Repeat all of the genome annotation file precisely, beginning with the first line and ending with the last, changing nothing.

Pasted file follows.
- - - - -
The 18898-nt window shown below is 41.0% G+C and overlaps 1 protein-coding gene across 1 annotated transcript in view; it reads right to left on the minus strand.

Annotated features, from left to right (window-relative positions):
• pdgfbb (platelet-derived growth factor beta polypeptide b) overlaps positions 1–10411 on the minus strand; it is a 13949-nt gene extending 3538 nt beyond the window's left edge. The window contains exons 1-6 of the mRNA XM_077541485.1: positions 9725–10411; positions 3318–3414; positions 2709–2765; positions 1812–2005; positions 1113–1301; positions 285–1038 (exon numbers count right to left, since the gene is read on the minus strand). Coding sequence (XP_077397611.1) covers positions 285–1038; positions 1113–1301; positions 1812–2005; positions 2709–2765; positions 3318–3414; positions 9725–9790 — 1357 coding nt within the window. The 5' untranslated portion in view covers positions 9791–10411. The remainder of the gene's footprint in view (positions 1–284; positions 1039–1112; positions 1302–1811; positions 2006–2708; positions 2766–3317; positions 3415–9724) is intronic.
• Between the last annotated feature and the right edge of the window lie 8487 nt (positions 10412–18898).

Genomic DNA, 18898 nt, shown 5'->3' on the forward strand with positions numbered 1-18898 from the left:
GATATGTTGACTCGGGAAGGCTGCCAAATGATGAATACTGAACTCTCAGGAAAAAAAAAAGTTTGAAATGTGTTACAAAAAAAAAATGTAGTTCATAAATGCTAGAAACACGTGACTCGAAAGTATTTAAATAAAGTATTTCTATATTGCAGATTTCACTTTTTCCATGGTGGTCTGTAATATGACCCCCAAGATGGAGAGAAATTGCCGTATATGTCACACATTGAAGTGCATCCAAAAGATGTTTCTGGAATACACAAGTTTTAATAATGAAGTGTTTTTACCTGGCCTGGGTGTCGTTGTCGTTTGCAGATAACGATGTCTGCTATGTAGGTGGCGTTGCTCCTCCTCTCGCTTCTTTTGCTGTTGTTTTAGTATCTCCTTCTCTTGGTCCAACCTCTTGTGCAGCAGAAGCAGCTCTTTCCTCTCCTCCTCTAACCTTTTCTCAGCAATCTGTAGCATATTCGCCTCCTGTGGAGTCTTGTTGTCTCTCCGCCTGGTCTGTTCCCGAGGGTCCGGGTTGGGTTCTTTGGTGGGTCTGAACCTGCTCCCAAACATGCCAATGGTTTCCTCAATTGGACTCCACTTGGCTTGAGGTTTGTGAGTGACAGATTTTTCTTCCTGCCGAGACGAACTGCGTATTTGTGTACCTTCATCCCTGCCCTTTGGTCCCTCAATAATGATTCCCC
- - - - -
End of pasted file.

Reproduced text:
The 18898-nt window shown below is 41.0% G+C and overlaps 1 protein-coding gene across 1 annotated transcript in view; it reads right to left on the minus strand.

Annotated features, from left to right (window-relative positions):
• pdgfbb (platelet-derived growth factor beta polypeptide b) overlaps positions 1–10411 on the minus strand; it is a 13949-nt gene extending 3538 nt beyond the window's left edge. The window contains exons 1-6 of the mRNA XM_077541485.1: positions 9725–10411; positions 3318–3414; positions 2709–2765; positions 1812–2005; positions 1113–1301; positions 285–1038 (exon numbers count right to left, since the gene is read on the minus strand). Coding sequence (XP_077397611.1) covers positions 285–1038; positions 1113–1301; positions 1812–2005; positions 2709–2765; positions 3318–3414; positions 9725–9790 — 1357 coding nt within the window. The 5' untranslated portion in view covers positions 9791–10411. The remainder of the gene's footprint in view (positions 1–284; positions 1039–1112; positions 1302–1811; positions 2006–2708; positions 2766–3317; positions 3415–9724) is intronic.
• Between the last annotated feature and the right edge of the window lie 8487 nt (positions 10412–18898).

Genomic DNA, 18898 nt, shown 5'->3' on the forward strand with positions numbered 1-18898 from the left:
GATATGTTGACTCGGGAAGGCTGCCAAATGATGAATACTGAACTCTCAGGAAAAAAAAAAGTTTGAAATGTGTTACAAAAAAAAAATGTAGTTCATAAATGCTAGAAACACGTGACTCGAAAGTATTTAAATAAAGTATTTCTATATTGCAGATTTCACTTTTTCCATGGTGGTCTGTAATATGACCCCCAAGATGGAGAGAAATTGCCGTATATGTCACACATTGAAGTGCATCCAAAAGATGTTTCTGGAATACACAAGTTTTAATAATGAAGTGTTTTTACCTGGCCTGGGTGTCGTTGTCGTTTGCAGATAACGATGTCTGCTATGTAGGTGGCGTTGCTCCTCCTCTCGCTTCTTTTGCTGTTGTTTTAGTATCTCCTTCTCTTGGTCCAACCTCTTGTGCAGCAGAAGCAGCTCTTTCCTCTCCTCCTCTAACCTTTTCTCAGCAATCTGTAGCATATTCGCCTCCTGTGGAGTCTTGTTGTCTCTCCGCCTGGTCTGTTCCCGAGGGTCCGGGTTGGGTTCTTTGGTGGGTCTGAACCTGCTCCCAAACATGCCAATGGTTTCCTCAATTGGACTCCACTTGGCTTGAGGTTTGTGAGTGACAGATTTTTCTTCCTGCCGAGACGAACTGCGTATTTGTGTACCTTCATCCCTGCCCTTTGGTCCCTCAATAATGATTCCCC